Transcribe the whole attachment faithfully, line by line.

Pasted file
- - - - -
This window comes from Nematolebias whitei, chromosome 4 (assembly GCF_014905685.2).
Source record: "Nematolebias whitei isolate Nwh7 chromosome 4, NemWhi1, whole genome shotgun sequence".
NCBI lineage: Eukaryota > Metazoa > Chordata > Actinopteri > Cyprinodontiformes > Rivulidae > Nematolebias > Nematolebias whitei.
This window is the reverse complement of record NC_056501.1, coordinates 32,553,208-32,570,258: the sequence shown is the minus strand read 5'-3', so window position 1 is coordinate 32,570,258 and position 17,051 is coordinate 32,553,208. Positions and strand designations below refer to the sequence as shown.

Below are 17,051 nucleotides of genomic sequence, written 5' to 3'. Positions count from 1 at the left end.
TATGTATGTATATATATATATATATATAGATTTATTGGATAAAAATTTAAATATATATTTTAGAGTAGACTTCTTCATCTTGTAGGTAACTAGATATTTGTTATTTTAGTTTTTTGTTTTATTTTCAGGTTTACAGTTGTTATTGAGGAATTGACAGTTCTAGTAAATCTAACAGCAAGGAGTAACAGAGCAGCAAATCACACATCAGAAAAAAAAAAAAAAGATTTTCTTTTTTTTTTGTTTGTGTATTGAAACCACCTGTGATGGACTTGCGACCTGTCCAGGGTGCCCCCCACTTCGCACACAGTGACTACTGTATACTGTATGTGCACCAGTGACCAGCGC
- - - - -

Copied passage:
This window comes from Nematolebias whitei, chromosome 4 (assembly GCF_014905685.2).
Source record: "Nematolebias whitei isolate Nwh7 chromosome 4, NemWhi1, whole genome shotgun sequence".
NCBI lineage: Eukaryota > Metazoa > Chordata > Actinopteri > Cyprinodontiformes > Rivulidae > Nematolebias > Nematolebias whitei.
This window is the reverse complement of record NC_056501.1, coordinates 32,553,208-32,570,258: the sequence shown is the minus strand read 5'-3', so window position 1 is coordinate 32,570,258 and position 17,051 is coordinate 32,553,208. Positions and strand designations below refer to the sequence as shown.

Below are 17,051 nucleotides of genomic sequence, written 5' to 3'. Positions count from 1 at the left end.
TATGTATGTATATATATATATATATATAGATTTATTGGATAAAAATTTAAATATATATTTTAGAGTAGACTTCTTCATCTTGTAGGTAACTAGATATTTGTTATTTTAGTTTTTTGTTTTATTTTCAGGTTTACAGTTGTTATTGAGGAATTGACAGTTCTAGTAAATCTAACAGCAAGGAGTAACAGAGCAGCAAATCACACATCAGAAAAAAAAAAAAAAGATTTTCTTTTTTTTTTGTTTGTGTATTGAAACCACCTGTGATGGACTTGCGACCTGTCCAGGGTGCCCCCCACTTCGCACACAGTGACTACTGTATACTGTATGTGCACCAGTGACCAGCGC